|Dr. Carroll's Butterflies|
My former medical school classmate Joshua Lederberg, also a resident of Philadelphia, was responsible for modern genetics, demonstrating linkages between the DNA of a cell, and the production of a particular body protein. For a time it looked as though we might confidently say, one gene, one protein, explains most of biochemistry. In the exuberance of the scientific community it even looked as though deciphering the genetic code of 25,000 human genes might explain all inherited diseases, and maybe most diseases had an inherited component if you took note of inherited weaknesses and disease susceptibilities. But that turned out to be pretty over optimistic. Lederberg got into an unfortunate scientific dispute with French scientists about bacterial mating, and now appears to have been wrong about it. But the most severe blow to the one gene, one protein explanation of disease came after the NIH spent a billion dollars on a crash program to map out the entire human genetic code. Unfortunately only a few rare diseases were explained that way, at most perhaps 2%. Furthermore, all the members of the animal kingdom turned out to have pretty much the same genes. Not just monkeys and apes, but sponges and worms were wildly different in outward appearance, but substantially carried the same genes. Even fossils seem to show this has been the case for fifty million years. Obviously animal genes have slowly been added and slowly deleted over the ages, but in the main the DNA (desoxy nucleic acid) complex has remained about the same during modest changes in evolution. Quite obviously, understanding the genome required some major additions to the theory's logic.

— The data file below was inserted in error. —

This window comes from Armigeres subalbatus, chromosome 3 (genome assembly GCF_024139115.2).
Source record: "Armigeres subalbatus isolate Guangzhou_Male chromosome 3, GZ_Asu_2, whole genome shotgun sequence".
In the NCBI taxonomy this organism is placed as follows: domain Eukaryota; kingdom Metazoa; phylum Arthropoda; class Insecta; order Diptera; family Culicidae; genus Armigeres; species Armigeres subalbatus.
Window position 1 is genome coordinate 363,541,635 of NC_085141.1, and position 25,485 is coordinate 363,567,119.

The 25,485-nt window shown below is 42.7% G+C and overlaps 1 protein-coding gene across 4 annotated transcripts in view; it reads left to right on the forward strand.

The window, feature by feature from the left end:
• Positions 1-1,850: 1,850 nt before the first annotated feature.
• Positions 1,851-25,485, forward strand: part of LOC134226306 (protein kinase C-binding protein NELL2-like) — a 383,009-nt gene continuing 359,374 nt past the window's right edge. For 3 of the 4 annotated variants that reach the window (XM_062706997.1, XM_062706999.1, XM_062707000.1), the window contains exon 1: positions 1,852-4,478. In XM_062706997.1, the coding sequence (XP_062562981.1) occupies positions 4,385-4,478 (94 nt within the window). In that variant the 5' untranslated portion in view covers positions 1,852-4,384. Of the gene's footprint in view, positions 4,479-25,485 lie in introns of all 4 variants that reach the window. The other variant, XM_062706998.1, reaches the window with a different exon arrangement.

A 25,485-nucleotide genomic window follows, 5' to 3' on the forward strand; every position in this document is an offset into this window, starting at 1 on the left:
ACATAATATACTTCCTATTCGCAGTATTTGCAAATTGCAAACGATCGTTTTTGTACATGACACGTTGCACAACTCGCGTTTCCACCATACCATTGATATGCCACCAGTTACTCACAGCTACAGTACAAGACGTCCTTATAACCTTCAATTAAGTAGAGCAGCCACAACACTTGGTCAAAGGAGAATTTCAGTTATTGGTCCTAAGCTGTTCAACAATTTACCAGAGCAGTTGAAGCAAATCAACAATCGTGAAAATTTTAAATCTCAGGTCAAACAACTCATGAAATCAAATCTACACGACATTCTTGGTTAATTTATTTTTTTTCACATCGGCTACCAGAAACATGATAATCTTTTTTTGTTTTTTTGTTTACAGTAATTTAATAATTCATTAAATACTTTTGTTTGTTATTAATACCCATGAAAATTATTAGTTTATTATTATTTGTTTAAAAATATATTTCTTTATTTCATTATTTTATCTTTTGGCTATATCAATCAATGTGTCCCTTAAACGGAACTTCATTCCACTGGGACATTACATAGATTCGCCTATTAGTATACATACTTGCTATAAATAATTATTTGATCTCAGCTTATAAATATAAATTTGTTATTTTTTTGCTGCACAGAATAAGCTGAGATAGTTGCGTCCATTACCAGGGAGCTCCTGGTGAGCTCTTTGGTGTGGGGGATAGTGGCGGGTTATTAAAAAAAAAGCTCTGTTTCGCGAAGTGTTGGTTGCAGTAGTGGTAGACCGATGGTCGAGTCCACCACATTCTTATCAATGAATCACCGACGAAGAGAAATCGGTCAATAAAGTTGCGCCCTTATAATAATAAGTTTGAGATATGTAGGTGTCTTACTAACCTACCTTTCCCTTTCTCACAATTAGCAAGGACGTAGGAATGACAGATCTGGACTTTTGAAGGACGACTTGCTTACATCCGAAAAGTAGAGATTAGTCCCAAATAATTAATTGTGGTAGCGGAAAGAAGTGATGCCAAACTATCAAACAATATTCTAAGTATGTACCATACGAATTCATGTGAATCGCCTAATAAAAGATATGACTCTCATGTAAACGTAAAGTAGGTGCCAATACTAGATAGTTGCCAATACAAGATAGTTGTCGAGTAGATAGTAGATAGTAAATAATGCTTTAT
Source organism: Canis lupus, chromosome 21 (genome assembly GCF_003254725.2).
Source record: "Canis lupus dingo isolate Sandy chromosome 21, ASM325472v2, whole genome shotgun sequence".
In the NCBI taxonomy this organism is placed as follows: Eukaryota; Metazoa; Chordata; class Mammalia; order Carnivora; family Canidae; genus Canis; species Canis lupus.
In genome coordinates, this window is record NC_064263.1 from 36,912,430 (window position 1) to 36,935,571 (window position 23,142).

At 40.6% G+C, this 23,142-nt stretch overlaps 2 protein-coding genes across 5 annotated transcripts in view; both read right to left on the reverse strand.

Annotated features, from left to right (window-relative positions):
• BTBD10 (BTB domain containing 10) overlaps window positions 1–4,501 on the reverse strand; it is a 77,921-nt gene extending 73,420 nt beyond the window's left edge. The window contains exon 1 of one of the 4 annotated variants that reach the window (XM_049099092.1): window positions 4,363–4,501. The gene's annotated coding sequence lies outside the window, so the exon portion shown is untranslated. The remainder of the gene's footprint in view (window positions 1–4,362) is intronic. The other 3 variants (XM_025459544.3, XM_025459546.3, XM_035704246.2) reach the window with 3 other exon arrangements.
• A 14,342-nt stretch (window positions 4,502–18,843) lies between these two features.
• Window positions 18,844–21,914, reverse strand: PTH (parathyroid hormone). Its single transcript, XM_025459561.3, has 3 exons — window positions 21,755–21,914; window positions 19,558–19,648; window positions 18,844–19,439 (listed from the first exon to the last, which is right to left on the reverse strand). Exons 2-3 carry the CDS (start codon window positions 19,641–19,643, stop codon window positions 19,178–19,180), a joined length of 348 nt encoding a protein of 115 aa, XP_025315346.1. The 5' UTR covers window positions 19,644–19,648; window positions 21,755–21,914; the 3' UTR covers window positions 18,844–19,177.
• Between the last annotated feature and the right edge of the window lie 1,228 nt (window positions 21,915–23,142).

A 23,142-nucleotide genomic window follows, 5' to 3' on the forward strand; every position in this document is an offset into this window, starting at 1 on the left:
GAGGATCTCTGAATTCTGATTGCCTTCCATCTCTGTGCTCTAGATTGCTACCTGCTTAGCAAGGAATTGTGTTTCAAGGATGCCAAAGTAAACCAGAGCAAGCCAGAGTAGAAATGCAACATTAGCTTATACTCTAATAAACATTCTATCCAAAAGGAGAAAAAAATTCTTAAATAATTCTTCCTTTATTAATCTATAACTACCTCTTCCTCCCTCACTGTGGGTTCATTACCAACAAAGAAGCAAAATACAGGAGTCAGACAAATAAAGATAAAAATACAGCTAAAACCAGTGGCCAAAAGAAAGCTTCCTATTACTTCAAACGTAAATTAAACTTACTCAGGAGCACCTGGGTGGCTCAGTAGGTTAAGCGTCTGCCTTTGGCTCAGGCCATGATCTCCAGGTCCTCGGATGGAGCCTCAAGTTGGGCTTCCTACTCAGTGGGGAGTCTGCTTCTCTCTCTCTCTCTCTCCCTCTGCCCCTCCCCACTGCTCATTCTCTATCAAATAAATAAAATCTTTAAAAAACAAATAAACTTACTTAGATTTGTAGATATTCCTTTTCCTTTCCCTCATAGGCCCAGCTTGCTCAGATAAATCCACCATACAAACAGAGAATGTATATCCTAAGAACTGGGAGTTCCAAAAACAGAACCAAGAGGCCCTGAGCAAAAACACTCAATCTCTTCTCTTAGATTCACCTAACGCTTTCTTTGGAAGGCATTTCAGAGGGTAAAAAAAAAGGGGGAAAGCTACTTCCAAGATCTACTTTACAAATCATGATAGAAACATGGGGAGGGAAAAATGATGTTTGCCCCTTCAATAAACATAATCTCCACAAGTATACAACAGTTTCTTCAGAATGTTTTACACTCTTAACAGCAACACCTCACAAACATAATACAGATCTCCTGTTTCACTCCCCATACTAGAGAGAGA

In late 1996, three scientists met in Philadelphia for a brain-storming session. Sean Carroll had demonstrated that mutations and perhaps evolution of the wing patterns of butterflies and insects took place during their embryonic development, and seemed to be controlled by the unexplored proteins between active genes. Perhaps, he conjectured, the same was true of the whole animal kingdom. Gathered in the Joseph Leidy laboratory of the University of Pennsylvania, the three scientists from different fields proposed writing a paper about the idea, suggesting how scientists might explore proving it in the difficult circumstances of nine-month human pregnancies, in dinosaurs, in deep-sea fish and many remote corners of the animal kingdom. Filling yellow legal pads with their notes, the paleontologist (fossil expert) Neal Shubin of the University of Pennsylvania, genetic biologist (Sean Carroll of Wisconsin), and Harvard geneticist Cliff Tabin worked out a scientific paper to describe what was known and what had to be learned. The central theme, suggested by Carroll, was that evolution probably takes place in the neighboring regulatory material which controls the stage of life early in the development of the fetus, and these regulatory proteins consist of otherwise inactive residual remnants of ancient animals from which the modern species had evolved. As the fetus unfolds from a fertilized egg into a little baby, its outward form resembles fish, reptiles, etc. And hence we get the little embryonic dance of ancient forms morphing into modern ones. In deference to the skeptics it would have to be admitted that the physical resemblance to adult forms of the ancient animals is a trifle vague.